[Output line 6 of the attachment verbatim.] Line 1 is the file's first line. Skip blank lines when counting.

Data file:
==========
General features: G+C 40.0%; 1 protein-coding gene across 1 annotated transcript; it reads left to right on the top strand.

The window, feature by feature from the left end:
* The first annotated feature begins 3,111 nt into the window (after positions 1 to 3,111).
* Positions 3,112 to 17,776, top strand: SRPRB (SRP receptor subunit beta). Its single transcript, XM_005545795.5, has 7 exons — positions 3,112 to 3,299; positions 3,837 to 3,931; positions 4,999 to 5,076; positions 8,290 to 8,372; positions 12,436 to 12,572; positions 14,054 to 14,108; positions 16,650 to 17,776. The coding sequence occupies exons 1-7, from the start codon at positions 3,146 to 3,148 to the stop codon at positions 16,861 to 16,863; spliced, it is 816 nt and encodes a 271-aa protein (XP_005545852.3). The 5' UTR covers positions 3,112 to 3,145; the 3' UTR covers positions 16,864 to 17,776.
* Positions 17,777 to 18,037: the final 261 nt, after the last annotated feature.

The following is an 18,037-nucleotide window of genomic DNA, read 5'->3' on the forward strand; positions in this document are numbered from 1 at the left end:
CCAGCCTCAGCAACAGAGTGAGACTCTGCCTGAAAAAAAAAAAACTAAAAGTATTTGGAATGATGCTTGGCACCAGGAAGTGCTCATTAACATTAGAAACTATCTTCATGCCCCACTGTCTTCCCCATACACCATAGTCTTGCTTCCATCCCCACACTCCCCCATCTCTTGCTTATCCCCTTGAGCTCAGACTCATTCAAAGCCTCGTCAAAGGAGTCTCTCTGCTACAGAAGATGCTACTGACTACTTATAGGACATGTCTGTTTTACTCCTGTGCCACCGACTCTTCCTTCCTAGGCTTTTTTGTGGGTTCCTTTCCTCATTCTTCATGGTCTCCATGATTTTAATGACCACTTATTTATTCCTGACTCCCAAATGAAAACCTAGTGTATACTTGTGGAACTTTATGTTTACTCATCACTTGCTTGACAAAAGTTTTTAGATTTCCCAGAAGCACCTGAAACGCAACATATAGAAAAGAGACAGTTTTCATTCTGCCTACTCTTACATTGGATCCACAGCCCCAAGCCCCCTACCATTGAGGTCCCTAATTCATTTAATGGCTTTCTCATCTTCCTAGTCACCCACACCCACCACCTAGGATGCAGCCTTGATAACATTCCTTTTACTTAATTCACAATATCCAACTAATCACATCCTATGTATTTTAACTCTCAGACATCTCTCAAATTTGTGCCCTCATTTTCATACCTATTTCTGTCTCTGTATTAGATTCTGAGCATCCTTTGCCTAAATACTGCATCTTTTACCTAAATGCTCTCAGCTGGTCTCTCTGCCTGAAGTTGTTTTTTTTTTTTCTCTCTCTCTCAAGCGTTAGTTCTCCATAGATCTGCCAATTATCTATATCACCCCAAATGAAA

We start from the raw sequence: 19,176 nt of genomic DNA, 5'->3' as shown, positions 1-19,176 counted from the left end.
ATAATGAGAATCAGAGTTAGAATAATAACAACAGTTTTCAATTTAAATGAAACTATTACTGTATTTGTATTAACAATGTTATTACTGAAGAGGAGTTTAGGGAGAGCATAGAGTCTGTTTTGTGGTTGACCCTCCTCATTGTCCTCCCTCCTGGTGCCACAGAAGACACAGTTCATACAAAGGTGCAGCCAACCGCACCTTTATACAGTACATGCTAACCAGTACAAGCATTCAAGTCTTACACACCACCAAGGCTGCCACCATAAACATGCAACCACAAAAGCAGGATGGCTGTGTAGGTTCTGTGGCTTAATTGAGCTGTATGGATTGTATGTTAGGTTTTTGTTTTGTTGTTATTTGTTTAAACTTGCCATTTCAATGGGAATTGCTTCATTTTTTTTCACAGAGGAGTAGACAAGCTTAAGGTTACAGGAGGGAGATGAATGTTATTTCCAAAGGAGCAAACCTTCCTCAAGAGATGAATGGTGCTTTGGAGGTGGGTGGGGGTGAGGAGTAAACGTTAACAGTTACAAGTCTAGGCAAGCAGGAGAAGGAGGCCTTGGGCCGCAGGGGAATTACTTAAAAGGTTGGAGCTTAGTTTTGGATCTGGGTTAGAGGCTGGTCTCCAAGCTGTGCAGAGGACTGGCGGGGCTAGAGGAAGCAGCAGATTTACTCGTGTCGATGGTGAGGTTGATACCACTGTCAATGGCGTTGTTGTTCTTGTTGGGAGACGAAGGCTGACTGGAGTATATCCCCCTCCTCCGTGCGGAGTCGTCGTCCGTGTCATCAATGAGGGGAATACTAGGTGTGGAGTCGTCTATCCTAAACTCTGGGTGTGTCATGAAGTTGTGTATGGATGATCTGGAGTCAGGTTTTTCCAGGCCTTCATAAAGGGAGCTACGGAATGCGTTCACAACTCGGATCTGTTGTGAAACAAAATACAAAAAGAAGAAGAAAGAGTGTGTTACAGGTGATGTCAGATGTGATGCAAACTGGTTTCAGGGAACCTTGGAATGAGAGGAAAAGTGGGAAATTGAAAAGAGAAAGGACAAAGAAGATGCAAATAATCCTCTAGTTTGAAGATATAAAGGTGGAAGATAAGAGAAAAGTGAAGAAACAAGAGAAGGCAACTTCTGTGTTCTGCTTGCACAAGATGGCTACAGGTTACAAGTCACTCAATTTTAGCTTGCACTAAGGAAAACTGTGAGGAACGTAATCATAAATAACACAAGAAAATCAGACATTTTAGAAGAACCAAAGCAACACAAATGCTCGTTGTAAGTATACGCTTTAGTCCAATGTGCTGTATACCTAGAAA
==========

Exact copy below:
The following is an 18,037-nucleotide window of genomic DNA, read 5'->3' on the forward strand; positions in this document are numbered from 1 at the left end: